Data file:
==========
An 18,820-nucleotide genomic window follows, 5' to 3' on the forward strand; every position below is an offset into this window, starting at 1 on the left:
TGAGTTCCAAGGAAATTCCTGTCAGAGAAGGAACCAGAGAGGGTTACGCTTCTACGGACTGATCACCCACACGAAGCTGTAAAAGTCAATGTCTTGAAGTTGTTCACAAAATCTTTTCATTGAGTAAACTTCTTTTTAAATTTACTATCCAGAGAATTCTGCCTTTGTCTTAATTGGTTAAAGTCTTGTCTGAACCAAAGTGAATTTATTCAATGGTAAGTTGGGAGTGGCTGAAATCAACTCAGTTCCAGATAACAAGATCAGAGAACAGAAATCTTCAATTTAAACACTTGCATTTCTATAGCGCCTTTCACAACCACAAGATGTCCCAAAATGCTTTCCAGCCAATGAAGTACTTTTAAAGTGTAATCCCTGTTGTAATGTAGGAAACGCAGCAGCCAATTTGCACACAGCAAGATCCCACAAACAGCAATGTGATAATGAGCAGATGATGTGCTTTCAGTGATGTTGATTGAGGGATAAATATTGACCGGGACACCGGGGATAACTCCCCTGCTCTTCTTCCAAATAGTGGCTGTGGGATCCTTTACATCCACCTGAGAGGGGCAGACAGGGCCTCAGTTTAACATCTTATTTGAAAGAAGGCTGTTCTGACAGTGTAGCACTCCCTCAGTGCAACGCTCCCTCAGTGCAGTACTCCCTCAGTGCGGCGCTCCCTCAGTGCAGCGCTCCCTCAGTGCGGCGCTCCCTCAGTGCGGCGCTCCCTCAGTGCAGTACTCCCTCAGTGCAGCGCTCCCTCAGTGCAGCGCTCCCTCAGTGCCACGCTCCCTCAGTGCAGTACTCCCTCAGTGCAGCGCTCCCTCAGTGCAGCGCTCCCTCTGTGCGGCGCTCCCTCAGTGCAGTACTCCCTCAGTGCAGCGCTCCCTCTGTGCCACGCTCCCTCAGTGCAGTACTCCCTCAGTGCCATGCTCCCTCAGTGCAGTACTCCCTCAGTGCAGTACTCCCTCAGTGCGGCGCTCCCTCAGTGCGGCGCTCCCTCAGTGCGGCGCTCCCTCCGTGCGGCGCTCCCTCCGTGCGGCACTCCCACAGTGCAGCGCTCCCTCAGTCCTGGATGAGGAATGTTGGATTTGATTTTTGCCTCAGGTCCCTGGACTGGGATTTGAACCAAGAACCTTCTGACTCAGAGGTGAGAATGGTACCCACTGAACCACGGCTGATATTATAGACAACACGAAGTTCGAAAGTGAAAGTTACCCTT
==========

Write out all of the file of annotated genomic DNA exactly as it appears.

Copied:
An 18,820-nucleotide genomic window follows, 5' to 3' on the forward strand; every position below is an offset into this window, starting at 1 on the left:
TGAGTTCCAAGGAAATTCCTGTCAGAGAAGGAACCAGAGAGGGTTACGCTTCTACGGACTGATCACCCACACGAAGCTGTAAAAGTCAATGTCTTGAAGTTGTTCACAAAATCTTTTCATTGAGTAAACTTCTTTTTAAATTTACTATCCAGAGAATTCTGCCTTTGTCTTAATTGGTTAAAGTCTTGTCTGAACCAAAGTGAATTTATTCAATGGTAAGTTGGGAGTGGCTGAAATCAACTCAGTTCCAGATAACAAGATCAGAGAACAGAAATCTTCAATTTAAACACTTGCATTTCTATAGCGCCTTTCACAACCACAAGATGTCCCAAAATGCTTTCCAGCCAATGAAGTACTTTTAAAGTGTAATCCCTGTTGTAATGTAGGAAACGCAGCAGCCAATTTGCACACAGCAAGATCCCACAAACAGCAATGTGATAATGAGCAGATGATGTGCTTTCAGTGATGTTGATTGAGGGATAAATATTGACCGGGACACCGGGGATAACTCCCCTGCTCTTCTTCCAAATAGTGGCTGTGGGATCCTTTACATCCACCTGAGAGGGGCAGACAGGGCCTCAGTTTAACATCTTATTTGAAAGAAGGCTGTTCTGACAGTGTAGCACTCCCTCAGTGCAACGCTCCCTCAGTGCAGTACTCCCTCAGTGCGGCGCTCCCTCAGTGCAGCGCTCCCTCAGTGCGGCGCTCCCTCAGTGCGGCGCTCCCTCAGTGCAGTACTCCCTCAGTGCAGCGCTCCCTCAGTGCAGCGCTCCCTCAGTGCCACGCTCCCTCAGTGCAGTACTCCCTCAGTGCAGCGCTCCCTCAGTGCAGCGCTCCCTCTGTGCGGCGCTCCCTCAGTGCAGTACTCCCTCAGTGCAGCGCTCCCTCTGTGCCACGCTCCCTCAGTGCAGTACTCCCTCAGTGCCATGCTCCCTCAGTGCAGTACTCCCTCAGTGCAGTACTCCCTCAGTGCGGCGCTCCCTCAGTGCGGCGCTCCCTCAGTGCGGCGCTCCCTCCGTGCGGCGCTCCCTCCGTGCGGCACTCCCACAGTGCAGCGCTCCCTCAGTCCTGGATGAGGAATGTTGGATTTGATTTTTGCCTCAGGTCCCTGGACTGGGATTTGAACCAAGAACCTTCTGACTCAGAGGTGAGAATGGTACCCACTGAACCACGGCTGATATTATAGACAACACGAAGTTCGAAAGTGAAAGTTACCCTT